Toyota made a huge announcement today [SEE HERE] that’s a direct outcome of the NAFTA replacement USMCA trade deal; and the new 75% rule of origin within the Auto sector.
The Toyota announcement is a total of $13 billion investment and includes expanded component part production in: Alabama ($288 million), Kentucky ($238 million), Missouri ($62 million), Tennessee ($50 million) and West Virginia ($111 million). Additionally, Toyota will open a new assembly plant in Huntsville, Alabama ($1.5 billion) and serious investments in several other areas. [Details Here]
The guiding decision here relates specifically to the construct of the USMCA (NAFTA replacement). Toyota was previously focused on multi-billion-dollar investments in Canada as they exploited the NAFTA loophole and procured component parts from Asia for North American assembly and shipment into the U.S. Market. However, when they renegotiated NAFTA and created the USMCA President Trump and USTR Lighthizer closed closed the loophole.
The new USMCA agreement requires that 75% of automobile parts must be made in North America; and 45% must come from plants with minimum labor costs ($16/hr); or face tariffs to access the U.S. market with the finished good. As a result Toyota has to either pay a tariff to continue importing Asian component parts, or move the higher-wage component manufacturing directly into the U.S.
Obviously, Toyota chose the latter. They made the best decision for their financial plan; and the right decision for the U.S. This outcome is exactly how tariff and countervailing duty applications are supposed to work to protect U.S. workers and manufacturing.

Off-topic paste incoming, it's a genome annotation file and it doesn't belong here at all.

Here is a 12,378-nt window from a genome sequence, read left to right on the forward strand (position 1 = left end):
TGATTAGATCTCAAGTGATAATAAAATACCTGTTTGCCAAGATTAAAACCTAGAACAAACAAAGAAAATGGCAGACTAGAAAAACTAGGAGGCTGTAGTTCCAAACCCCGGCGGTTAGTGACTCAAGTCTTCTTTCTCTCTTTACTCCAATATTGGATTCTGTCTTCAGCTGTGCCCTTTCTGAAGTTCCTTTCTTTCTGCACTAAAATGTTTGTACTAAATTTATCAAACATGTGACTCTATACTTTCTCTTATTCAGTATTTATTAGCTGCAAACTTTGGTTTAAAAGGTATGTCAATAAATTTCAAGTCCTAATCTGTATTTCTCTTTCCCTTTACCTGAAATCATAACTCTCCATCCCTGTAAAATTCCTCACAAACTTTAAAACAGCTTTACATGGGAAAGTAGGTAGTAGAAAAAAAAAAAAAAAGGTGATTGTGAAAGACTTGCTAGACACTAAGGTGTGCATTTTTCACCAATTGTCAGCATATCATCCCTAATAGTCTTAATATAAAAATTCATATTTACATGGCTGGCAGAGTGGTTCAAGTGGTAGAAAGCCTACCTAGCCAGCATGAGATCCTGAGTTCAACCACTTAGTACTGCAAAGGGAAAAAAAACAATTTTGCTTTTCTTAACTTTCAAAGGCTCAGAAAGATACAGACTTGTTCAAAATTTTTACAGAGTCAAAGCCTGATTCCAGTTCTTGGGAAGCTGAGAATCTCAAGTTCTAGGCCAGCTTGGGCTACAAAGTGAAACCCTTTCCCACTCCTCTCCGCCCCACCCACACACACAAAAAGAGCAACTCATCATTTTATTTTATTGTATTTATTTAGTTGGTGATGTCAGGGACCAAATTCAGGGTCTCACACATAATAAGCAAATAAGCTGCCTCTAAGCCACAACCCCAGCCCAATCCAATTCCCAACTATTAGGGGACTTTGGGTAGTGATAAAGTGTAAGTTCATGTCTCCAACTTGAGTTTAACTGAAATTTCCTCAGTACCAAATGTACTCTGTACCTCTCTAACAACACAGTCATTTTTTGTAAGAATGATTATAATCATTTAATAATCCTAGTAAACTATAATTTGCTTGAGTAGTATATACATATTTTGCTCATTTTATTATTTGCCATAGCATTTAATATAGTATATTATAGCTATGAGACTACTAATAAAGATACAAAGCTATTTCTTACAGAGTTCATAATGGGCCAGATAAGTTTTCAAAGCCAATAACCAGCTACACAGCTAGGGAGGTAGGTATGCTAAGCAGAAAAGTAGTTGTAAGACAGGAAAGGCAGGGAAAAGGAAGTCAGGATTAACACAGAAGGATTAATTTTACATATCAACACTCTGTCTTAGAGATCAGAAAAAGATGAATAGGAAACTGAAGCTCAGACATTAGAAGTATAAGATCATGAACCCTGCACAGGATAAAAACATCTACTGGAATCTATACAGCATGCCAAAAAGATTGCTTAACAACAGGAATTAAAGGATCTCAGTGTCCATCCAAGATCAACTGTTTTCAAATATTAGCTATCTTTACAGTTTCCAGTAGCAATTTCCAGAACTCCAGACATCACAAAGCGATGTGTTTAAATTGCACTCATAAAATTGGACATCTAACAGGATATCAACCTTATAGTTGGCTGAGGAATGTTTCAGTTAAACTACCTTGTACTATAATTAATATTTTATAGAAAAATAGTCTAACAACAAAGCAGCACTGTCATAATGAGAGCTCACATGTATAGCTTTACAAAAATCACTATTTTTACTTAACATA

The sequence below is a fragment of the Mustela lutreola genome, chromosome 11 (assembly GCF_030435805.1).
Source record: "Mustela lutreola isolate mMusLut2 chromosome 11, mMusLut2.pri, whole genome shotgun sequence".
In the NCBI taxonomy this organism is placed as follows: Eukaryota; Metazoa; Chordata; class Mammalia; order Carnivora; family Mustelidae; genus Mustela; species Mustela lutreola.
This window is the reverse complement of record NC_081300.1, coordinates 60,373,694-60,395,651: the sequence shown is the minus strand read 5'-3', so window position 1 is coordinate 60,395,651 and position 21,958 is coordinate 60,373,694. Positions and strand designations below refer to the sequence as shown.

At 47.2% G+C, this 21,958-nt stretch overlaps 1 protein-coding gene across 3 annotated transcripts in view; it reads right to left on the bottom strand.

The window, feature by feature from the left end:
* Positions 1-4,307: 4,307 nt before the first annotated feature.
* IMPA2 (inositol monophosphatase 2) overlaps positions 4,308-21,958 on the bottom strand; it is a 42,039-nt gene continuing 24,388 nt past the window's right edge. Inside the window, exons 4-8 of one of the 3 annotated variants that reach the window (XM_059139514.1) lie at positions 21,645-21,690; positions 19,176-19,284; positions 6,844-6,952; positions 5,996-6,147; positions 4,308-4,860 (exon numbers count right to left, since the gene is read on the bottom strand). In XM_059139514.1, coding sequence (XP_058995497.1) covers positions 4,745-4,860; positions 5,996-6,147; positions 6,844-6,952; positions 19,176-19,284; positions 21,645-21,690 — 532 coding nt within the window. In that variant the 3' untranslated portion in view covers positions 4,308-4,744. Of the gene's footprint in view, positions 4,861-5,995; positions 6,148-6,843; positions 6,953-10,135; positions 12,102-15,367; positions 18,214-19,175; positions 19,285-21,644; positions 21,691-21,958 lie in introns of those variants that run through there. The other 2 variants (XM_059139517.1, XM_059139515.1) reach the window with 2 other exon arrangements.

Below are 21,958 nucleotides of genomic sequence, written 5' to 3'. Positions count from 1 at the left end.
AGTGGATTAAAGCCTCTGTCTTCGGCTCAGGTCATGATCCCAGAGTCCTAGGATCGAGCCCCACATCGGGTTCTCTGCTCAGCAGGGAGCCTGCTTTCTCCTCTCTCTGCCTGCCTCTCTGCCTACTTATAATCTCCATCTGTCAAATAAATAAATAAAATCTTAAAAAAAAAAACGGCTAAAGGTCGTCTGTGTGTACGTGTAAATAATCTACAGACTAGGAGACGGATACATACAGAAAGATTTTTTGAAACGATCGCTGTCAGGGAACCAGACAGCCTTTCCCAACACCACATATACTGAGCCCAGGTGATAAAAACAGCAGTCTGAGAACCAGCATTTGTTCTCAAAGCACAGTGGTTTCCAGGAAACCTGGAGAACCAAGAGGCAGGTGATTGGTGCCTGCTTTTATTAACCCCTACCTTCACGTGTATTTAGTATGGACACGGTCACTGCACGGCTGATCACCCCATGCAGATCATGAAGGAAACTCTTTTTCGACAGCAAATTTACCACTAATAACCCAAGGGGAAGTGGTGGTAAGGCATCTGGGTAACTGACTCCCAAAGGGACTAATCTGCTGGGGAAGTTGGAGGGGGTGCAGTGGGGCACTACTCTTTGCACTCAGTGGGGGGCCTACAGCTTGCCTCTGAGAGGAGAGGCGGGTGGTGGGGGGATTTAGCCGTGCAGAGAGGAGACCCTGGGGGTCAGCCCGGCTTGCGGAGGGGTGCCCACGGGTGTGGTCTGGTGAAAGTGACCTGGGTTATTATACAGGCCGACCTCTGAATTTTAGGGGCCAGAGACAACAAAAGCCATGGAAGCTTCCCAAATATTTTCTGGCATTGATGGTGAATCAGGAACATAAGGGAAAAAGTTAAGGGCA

With the increased Steel and Aluminum manufacturing coming on-line, also a result of well-placed countervailing duties, the raw material for the Toyota component group is now available in the U.S. to make the parts 100% Made in the USA.
How’d ya like them apples.
Oddly enough we predicted these moves in August 2018 right after we learned of the USMCA details. At the 30,000 ft level, the USMCA deal positioned Mexico and Canada to retain the current multinational investments, but slowly work through a process to withdraw any advanced manufacturing investment. Through a series of sector-by-sector standards on origination the USMCA deal puts the decision-making on the companies while simultaneously closing the fatal NAFTA loophole.
The USMCA agreement makes an economic manufacturing partnership between the U.S., Canada and Mexico. For assembly products like Autos third party component providers will have to produce the actual parts and origination material within North America.
U.S.T.R. Lighthizer put the details forward: ♦The NAFTA Loophole closure is explained in Summary Form HERE; with emphasis on the Auto-Sector. The key is a 75% part origination level for auto-assembly; and a 40-45% level for parts with a minimum $16/hr wage rate. The final auto-sector source-origination rate (75%) was higher than anyone thought possible during the lengthy negotiations.
Keep in mind Toyota is not the first Auto manufacturer to respond with increased U.S. investment. Prior to the USMCA German auto-maker BMW began building a $2 billion assembly plant in Mexico. Under the old NAFTA plan most of BMW’s core parts were coming from the EU (steel/aluminum casting components, engines, transmissions etc.) and/or Asia (electronics, upholstery etc).
However, under the USMCA the Mexico BMW assembly plant has to source 75% of the total component parts from the U.S, Canada and Mexico; with 45% of those parts from facilities paying $16/hr.
The result was BMW needing to quickly modify their supply chain, build auto parts in the U.S. and Mexico, or they would end up paying a tariff on the assembled final product.
Like Toyota, BMW made the financial decision to open a new engine and transmission manufacturing plant in South Carolina…. exactly as Trump and Lighthizer planned.
And don’t forget Fiat Chrysler made a similar announcement in February: “The automaker says it will hire 6,500 workers and invest $4.5 billion by adding a new assembly plant in Detroit and boosting production at five existing factories.” (more)